Eerie Sounds Review : Caprice – “Masquerade” (2010)


Label : Prikosnovenie 

Review by Stina

Russia’s Caprice have spent nine studio albums finding nuance in elvish fairy pop, sometimes inspired by the work of J. R. R. Tolkien. Now, they’re using their tenth studio effort to graciously yet vigorously steamroll over canonical conceptions of music, delivering their sound into a transporting, eccentric suite that gathers symphonic harmonies, sheer Prog brilliance, echoes of baroque memory, and Ethereal Voices into one sophisticated, wildly charming package. “Masquerade” is a work about poetry and expression of Art – and, just as Art is meant to do, it embraces an eclectic, unbridled flow that drips with passion and personality, orchestrated by the tender and agile soprano voice of Inna Brejestovskaya, whose mother-tongue lyrics transport the listener one century back in time, straight into the brighter and darker faces of the tangle between Russian history and Art: in this case, the Silver Age with its creative ecstasy and queries about Love and Beauty, counterbalanced by the shades of terror cast upon the population and the Artists by Lenin and Stalin’s rules. The title “Masquerade” was reportedly picked as an allusion to said times: ‘because in Stalin’s times people could only live and make art hiding under a mask’, but also to a playful and liberating conception of Art ‘Venetian masquerade with its glorious, festive atmosphere was an inspiration for many Russian poets’. And what makes “Masquerade” pulsate with life and vividness is how the clash of these opposites – most notably, the delight of creation and the fear of being crushed by the totalitarian machine – lends it dynamism and realism, together with a variety of mood and structures – sometimes smooth, other times uneven and with their full arc only becoming clear by track’s end. But the most effective way this dualism is mirrored is in the division of “Masquerade” in two chapters: the first half is centered on the pure joy of creation. From the fitting entrance point of the soft and ethereal soundscapes of “Reality”, on to the unconventional and meandering “Agnesa”, or even in the jaw-dropping proggy architectures of “To a Girl”, the emotional palette of the first half is one that contains nuances of euphoria, dreaminess, and rapture. With the cinematic, dark atmosphere of “The Master’s Shadow”, the second part starts on a more ominous and dark tone; from there, “Masquerade” remains deeply reverent of exuding the anguish inflicted by the totalitarian climate, and portraying the works, the lives – and, most notably, the deaths of five poets (Daniil Harms, Velimir Khlebnikov, Marina Tsvetaeva, Nikolai Gumilev, Anna Akhmatova, Vladimir Mayakovsky) that succumbed to those tragic circumstances. “What Have I Done to You” surfaces delicate and consuming feelings I fail to pinpoint with a name; “Listen!” is a sort of elegy about the hope of peace and relief after death, while the conclusive “Fox and Cockerel” tells of a poet who, totally deranged and maddened by fear, while being dragged to his execution laughs in the face of his executioner. The free and impassioned nature of the music makes it difficult to pinpoint references or influences behind the creation, and any sense of one-dimensional characterization is completely erased by Caprice’s ability to portray the manifold conceptual body that informs the record. As a whole, “Masquerade” is a compelling stroke of passionate, otherwordly genius.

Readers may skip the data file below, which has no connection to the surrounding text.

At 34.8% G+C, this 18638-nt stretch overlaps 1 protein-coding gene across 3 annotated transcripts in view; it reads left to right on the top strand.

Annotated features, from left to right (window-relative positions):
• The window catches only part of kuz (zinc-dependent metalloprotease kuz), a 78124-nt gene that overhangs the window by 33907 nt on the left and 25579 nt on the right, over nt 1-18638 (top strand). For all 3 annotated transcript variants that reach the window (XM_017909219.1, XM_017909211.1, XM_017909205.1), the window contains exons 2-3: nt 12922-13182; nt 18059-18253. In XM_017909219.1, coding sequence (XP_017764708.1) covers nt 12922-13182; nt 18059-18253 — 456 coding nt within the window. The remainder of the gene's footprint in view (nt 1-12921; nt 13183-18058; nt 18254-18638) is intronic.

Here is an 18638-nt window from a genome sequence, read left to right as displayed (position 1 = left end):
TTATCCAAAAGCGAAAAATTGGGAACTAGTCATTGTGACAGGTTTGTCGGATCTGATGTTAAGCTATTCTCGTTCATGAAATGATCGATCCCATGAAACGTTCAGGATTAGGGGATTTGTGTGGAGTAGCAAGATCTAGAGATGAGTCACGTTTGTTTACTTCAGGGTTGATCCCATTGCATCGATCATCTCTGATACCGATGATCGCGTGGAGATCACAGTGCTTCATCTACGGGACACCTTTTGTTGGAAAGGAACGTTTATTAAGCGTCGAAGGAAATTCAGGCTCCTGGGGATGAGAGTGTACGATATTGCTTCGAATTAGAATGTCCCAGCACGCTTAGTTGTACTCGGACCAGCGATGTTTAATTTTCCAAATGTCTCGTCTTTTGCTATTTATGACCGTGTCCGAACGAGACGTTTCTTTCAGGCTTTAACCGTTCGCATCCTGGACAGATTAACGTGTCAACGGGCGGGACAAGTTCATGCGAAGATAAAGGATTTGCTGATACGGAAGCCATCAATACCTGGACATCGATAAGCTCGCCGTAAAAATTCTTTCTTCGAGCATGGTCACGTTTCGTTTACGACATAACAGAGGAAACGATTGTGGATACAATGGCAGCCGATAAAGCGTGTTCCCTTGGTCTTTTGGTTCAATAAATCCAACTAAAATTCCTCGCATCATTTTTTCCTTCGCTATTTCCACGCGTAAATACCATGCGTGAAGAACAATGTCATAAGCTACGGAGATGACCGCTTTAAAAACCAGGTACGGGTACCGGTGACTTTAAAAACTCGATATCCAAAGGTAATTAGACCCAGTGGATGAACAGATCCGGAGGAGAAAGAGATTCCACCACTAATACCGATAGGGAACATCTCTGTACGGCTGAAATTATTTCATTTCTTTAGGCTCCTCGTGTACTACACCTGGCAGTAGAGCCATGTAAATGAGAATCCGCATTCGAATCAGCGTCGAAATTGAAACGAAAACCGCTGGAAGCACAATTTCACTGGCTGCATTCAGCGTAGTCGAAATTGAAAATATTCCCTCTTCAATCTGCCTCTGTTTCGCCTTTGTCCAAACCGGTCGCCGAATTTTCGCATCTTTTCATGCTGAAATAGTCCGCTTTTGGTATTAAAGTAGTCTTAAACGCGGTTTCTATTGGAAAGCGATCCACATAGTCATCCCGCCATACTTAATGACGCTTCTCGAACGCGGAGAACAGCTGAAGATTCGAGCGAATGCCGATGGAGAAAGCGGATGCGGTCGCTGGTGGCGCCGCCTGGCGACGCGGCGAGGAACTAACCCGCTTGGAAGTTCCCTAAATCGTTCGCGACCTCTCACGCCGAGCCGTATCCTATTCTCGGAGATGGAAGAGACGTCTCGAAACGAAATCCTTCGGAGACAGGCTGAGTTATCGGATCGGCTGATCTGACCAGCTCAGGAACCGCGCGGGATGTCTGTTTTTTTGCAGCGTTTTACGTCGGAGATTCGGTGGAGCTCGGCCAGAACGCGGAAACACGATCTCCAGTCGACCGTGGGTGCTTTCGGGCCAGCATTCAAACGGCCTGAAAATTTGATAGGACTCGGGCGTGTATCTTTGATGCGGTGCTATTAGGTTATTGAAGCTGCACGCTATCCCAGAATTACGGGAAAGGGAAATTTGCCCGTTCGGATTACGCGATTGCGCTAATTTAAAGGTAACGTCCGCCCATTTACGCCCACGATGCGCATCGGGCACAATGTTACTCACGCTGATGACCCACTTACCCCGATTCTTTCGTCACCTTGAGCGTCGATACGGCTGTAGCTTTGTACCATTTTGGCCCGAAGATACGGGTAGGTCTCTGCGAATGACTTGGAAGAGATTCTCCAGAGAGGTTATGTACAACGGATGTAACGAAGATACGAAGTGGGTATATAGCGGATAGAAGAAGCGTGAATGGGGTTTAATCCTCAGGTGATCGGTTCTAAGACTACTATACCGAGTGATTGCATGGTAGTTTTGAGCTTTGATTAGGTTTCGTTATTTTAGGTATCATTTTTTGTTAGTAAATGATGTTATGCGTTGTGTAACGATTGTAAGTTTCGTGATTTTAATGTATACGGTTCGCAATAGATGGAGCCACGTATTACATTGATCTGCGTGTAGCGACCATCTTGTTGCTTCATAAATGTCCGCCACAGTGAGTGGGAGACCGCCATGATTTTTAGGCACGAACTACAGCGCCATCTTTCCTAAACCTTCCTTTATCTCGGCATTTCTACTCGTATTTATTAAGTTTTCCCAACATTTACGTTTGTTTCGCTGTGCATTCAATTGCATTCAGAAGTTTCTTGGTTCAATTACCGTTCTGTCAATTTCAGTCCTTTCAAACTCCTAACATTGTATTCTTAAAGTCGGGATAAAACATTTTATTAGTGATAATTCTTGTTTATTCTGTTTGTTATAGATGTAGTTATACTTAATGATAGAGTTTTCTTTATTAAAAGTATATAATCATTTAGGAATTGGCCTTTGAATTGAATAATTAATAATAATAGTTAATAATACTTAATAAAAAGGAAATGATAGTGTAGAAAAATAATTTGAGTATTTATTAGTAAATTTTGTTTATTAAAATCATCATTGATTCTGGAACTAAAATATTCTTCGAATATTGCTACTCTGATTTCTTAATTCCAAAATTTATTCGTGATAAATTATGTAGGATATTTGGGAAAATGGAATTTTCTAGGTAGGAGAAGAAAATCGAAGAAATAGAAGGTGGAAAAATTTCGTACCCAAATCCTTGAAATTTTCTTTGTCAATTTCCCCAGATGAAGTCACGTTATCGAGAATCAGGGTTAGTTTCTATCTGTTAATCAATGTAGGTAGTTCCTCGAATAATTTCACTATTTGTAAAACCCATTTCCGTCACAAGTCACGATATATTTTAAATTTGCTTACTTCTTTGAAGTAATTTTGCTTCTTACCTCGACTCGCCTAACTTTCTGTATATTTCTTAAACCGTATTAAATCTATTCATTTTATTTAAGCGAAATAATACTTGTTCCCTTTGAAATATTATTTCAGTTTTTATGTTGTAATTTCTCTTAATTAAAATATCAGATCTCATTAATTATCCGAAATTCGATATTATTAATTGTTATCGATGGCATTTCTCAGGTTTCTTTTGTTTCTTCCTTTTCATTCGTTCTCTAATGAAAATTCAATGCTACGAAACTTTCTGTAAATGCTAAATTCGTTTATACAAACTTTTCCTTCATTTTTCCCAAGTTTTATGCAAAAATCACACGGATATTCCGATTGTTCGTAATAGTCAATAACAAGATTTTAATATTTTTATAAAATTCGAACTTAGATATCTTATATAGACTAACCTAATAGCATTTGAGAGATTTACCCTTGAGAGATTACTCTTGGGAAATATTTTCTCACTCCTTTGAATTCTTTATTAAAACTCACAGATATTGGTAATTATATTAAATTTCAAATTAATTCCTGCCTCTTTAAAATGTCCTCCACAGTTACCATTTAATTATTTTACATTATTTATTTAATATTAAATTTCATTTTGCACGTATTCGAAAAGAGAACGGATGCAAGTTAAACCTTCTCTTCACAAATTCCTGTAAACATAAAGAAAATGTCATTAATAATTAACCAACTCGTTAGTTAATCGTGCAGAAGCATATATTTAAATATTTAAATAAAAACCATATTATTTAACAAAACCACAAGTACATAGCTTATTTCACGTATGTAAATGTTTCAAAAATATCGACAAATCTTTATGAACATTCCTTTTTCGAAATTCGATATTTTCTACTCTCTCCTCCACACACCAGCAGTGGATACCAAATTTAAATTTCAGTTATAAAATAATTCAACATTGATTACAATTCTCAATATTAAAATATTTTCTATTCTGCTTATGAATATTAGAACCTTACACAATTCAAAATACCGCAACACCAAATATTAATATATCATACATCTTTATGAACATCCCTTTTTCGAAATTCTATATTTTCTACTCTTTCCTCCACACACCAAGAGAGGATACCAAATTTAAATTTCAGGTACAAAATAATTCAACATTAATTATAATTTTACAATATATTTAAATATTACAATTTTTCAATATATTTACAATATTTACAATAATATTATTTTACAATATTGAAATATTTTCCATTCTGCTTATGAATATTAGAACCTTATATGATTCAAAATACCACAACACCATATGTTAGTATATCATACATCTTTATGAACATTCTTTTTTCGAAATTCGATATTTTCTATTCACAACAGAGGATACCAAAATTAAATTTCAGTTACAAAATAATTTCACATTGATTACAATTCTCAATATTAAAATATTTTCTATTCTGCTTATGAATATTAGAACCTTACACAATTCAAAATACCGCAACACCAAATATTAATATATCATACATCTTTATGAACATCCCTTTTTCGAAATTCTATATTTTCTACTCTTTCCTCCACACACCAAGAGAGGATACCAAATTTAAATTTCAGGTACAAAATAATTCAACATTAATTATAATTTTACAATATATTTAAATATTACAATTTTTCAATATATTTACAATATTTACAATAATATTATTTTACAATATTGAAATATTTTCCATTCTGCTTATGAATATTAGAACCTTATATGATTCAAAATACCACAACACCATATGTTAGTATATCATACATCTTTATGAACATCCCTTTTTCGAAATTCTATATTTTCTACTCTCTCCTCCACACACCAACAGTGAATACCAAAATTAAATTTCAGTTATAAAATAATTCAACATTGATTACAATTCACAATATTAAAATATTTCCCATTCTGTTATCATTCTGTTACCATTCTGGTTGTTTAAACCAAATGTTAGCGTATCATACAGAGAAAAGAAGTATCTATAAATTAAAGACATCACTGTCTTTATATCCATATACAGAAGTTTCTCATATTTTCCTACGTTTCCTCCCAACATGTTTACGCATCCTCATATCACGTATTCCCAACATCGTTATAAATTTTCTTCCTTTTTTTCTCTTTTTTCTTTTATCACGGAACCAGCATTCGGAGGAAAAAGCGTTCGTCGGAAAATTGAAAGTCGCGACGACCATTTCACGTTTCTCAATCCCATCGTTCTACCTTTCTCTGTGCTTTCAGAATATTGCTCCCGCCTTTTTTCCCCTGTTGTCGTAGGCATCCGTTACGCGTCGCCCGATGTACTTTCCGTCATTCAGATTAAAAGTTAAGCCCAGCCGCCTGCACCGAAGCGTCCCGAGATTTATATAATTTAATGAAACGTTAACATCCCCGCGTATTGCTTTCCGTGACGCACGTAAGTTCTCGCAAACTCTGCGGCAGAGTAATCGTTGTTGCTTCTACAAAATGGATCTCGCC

Rating – 95/100



  1. Reality
  2. Agnesa
  3. Stones
  4. Marina
  5. To a Girl
  6. Venice
  7. Elizabeth Played with Fire
  8. Forest Lullaby
  9. The Master’s Shadow
  10. What Have I Done
  11. Hunger
  12. God’s Wrath Has Smitten Our World
  13. Hottentot Cosmogony
  14. Unmasked
  15. Listen!
  16. Fox and Cockerel

Line Up

  • Inna Brejestovskaya – Vocals
  • Alexandra Korzina – Violin
  • Alexey Tolstov – Cello
  • Nikolai Gorshkov – Double Bass
  • Vladimir Bobovnikov – Flute, piccolo
  • Anton Konchakov – Clarinet, bass clarinet
  • Alexei Bazhalkin – Bassoon
  • Vladislav Lavrik – Trumpet
  • Tanya Strunina – Harp
  • Anton Brejestovski- Piano, keyboards, programming
  • Minister of Sounds- Electric guitars in “To A Girl”
  • Max Brejestovski- Bass
  • Dmitriy Vlasenko – Drums
  • Lyudmila Shamina – Additional voices (Soprano)
  • Marina Nefteeva – Additional voices (Soprano)
  • Vsevolod Vasiliev – Additional voices (Tenor)
  • Vladimir Sudakov – Additional voices (Tenor)
  • Vyacheslav Kirilyuk – Additional voices (Baritone)
  • Maxim Osokin – Additional voices (Bass)



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